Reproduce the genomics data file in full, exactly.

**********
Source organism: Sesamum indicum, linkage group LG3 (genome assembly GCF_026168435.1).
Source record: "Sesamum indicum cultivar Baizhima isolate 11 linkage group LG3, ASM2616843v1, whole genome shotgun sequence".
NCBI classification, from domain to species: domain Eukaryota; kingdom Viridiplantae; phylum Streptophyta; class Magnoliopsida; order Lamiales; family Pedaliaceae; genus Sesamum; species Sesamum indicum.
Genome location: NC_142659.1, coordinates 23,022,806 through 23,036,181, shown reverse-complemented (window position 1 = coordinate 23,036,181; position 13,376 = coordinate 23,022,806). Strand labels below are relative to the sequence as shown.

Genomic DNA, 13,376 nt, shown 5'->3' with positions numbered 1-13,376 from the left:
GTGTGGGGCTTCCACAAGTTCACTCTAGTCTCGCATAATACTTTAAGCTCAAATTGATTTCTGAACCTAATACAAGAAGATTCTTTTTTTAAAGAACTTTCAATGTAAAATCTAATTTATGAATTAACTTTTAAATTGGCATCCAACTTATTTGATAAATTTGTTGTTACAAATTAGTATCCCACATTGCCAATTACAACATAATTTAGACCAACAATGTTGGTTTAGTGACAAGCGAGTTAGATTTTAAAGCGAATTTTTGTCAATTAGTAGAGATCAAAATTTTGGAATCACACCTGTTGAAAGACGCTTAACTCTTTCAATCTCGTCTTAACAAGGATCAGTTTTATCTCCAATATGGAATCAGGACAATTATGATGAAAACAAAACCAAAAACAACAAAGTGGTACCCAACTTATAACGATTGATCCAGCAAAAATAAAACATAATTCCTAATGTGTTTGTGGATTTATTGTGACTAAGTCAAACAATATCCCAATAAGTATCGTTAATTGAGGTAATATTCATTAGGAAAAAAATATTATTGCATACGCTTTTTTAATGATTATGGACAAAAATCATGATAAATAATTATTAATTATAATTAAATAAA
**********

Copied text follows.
Source organism: Sesamum indicum, linkage group LG3 (genome assembly GCF_026168435.1).
Source record: "Sesamum indicum cultivar Baizhima isolate 11 linkage group LG3, ASM2616843v1, whole genome shotgun sequence".
NCBI classification, from domain to species: domain Eukaryota; kingdom Viridiplantae; phylum Streptophyta; class Magnoliopsida; order Lamiales; family Pedaliaceae; genus Sesamum; species Sesamum indicum.
Genome location: NC_142659.1, coordinates 23,022,806 through 23,036,181, shown reverse-complemented (window position 1 = coordinate 23,036,181; position 13,376 = coordinate 23,022,806). Strand labels below are relative to the sequence as shown.

Genomic DNA, 13,376 nt, shown 5'->3' with positions numbered 1-13,376 from the left:
GTGTGGGGCTTCCACAAGTTCACTCTAGTCTCGCATAATACTTTAAGCTCAAATTGATTTCTGAACCTAATACAAGAAGATTCTTTTTTTAAAGAACTTTCAATGTAAAATCTAATTTATGAATTAACTTTTAAATTGGCATCCAACTTATTTGATAAATTTGTTGTTACAAATTAGTATCCCACATTGCCAATTACAACATAATTTAGACCAACAATGTTGGTTTAGTGACAAGCGAGTTAGATTTTAAAGCGAATTTTTGTCAATTAGTAGAGATCAAAATTTTGGAATCACACCTGTTGAAAGACGCTTAACTCTTTCAATCTCGTCTTAACAAGGATCAGTTTTATCTCCAATATGGAATCAGGACAATTATGATGAAAACAAAACCAAAAACAACAAAGTGGTACCCAACTTATAACGATTGATCCAGCAAAAATAAAACATAATTCCTAATGTGTTTGTGGATTTATTGTGACTAAGTCAAACAATATCCCAATAAGTATCGTTAATTGAGGTAATATTCATTAGGAAAAAAATATTATTGCATACGCTTTTTTAATGATTATGGACAAAAATCATGATAAATAATTATTAATTATAATTAAATAAA